(Reuters) – In late June, attorney Sebastian Harley tried to log into a U.S. government web portal to check on a Guatemalan child who had been separated from his parent at the border. He got an error message saying there were too many users.
“I just couldn’t get in,” he said. “The system appeared to be down.”
It was not an isolated incident. From the moment it went online in January of 2014, the computer system designed to track unaccompanied immigrant children and process their release has created headaches for the shelter staff, government employees and others who use it, according to interviews with a dozen current and former users, government reports, and congressional testimony.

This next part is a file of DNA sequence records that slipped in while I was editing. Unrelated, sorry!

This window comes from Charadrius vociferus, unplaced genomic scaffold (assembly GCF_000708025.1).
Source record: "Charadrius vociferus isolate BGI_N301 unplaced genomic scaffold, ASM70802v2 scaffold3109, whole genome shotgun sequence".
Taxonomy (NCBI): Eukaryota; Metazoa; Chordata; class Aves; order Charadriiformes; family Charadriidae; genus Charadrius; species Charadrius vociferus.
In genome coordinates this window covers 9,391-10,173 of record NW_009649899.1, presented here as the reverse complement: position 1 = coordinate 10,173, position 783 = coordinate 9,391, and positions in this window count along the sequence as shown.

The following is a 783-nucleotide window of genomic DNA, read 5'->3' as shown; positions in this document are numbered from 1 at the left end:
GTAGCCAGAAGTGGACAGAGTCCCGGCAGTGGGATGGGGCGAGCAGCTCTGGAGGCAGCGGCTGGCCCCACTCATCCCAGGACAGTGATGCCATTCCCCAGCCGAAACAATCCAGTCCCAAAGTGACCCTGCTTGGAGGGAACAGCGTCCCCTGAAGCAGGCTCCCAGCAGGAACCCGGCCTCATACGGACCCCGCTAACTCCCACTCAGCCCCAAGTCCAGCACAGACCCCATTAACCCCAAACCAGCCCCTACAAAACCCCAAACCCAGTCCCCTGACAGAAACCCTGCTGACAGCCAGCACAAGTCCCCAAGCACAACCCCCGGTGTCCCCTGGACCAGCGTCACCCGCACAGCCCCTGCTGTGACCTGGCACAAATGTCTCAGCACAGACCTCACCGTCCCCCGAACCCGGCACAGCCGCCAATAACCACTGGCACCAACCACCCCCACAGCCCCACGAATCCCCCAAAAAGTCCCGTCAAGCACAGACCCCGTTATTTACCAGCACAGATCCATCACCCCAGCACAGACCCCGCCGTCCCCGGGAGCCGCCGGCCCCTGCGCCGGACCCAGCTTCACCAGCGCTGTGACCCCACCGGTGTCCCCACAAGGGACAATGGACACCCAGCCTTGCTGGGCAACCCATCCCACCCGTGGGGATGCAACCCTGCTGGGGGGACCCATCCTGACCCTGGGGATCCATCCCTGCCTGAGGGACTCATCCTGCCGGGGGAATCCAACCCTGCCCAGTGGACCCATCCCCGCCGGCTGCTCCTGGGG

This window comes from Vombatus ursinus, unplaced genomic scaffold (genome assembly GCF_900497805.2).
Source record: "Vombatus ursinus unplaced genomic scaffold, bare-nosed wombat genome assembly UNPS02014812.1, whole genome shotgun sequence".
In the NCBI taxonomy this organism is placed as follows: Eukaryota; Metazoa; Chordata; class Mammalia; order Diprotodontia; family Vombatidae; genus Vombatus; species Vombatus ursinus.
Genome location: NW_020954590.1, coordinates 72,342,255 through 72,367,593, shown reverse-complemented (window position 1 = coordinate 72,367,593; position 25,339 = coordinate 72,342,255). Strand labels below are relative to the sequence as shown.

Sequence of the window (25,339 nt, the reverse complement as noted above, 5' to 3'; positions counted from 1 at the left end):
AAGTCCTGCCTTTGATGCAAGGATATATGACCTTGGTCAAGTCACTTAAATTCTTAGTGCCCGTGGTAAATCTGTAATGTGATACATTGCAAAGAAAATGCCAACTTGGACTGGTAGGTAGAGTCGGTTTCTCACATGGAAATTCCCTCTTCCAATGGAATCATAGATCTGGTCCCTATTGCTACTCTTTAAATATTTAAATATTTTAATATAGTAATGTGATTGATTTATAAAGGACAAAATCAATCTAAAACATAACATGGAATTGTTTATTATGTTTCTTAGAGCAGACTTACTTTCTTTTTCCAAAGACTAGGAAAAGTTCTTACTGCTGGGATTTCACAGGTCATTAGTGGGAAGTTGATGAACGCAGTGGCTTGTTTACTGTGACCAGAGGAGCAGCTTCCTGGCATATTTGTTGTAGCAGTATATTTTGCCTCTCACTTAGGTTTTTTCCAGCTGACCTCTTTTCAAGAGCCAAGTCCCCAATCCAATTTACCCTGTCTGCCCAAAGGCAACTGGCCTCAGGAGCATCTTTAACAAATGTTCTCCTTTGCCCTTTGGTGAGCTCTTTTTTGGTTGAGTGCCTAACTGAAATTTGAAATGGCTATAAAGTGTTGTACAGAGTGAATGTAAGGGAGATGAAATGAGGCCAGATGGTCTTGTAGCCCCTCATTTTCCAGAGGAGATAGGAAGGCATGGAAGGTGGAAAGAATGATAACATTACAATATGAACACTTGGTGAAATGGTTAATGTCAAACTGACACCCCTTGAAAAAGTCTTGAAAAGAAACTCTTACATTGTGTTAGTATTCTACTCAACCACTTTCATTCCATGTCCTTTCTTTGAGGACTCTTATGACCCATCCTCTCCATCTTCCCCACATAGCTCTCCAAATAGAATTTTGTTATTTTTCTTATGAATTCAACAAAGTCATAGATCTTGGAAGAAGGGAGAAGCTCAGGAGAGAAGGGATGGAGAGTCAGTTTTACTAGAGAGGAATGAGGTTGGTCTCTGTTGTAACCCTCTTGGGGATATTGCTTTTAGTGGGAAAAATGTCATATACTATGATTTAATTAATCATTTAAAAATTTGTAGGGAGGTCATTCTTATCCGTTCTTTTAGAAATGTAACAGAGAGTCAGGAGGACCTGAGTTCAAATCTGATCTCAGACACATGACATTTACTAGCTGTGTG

Users described a frustrating array of issues, including that the portal could only handle a limited number of users at once without crashing, lost saved data, had poor searchability and required significant manual work for even small updates.
Now that system, operated by the Office of Refugee Resettlement (ORR) and known as the UAC portal, has become a key part of the effort to track thousands of children under government supervision who were separated from their parents by immigration officials in recent months. It is being used by government employees, legal service providers, shelter workers and call center operators looking to answer parents’ questions about their children’s whereabouts.
But the system was set up to track unaccompanied minors rather than those separated…